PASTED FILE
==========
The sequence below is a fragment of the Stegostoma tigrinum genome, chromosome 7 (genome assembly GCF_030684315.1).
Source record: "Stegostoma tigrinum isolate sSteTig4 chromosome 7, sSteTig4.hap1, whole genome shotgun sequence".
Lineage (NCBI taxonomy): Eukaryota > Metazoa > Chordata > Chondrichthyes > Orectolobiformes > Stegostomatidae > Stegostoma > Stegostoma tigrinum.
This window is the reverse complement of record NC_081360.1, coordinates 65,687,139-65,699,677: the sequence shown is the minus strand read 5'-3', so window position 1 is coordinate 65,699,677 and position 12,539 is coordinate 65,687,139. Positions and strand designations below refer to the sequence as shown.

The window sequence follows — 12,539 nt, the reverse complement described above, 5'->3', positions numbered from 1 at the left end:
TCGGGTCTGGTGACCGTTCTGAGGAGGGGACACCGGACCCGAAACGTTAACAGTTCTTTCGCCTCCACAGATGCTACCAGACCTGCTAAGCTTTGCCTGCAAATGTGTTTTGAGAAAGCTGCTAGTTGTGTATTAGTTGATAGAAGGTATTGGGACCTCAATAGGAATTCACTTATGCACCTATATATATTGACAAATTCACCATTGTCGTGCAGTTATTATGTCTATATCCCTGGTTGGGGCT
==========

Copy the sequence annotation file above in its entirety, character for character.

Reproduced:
The sequence below is a fragment of the Stegostoma tigrinum genome, chromosome 7 (genome assembly GCF_030684315.1).
Source record: "Stegostoma tigrinum isolate sSteTig4 chromosome 7, sSteTig4.hap1, whole genome shotgun sequence".
Lineage (NCBI taxonomy): Eukaryota > Metazoa > Chordata > Chondrichthyes > Orectolobiformes > Stegostomatidae > Stegostoma > Stegostoma tigrinum.
This window is the reverse complement of record NC_081360.1, coordinates 65,687,139-65,699,677: the sequence shown is the minus strand read 5'-3', so window position 1 is coordinate 65,699,677 and position 12,539 is coordinate 65,687,139. Positions and strand designations below refer to the sequence as shown.

The window sequence follows — 12,539 nt, the reverse complement described above, 5'->3', positions numbered from 1 at the left end:
TCGGGTCTGGTGACCGTTCTGAGGAGGGGACACCGGACCCGAAACGTTAACAGTTCTTTCGCCTCCACAGATGCTACCAGACCTGCTAAGCTTTGCCTGCAAATGTGTTTTGAGAAAGCTGCTAGTTGTGTATTAGTTGATAGAAGGTATTGGGACCTCAATAGGAATTCACTTATGCACCTATATATATTGACAAATTCACCATTGTCGTGCAGTTATTATGTCTATATCCCTGGTTGGGGCT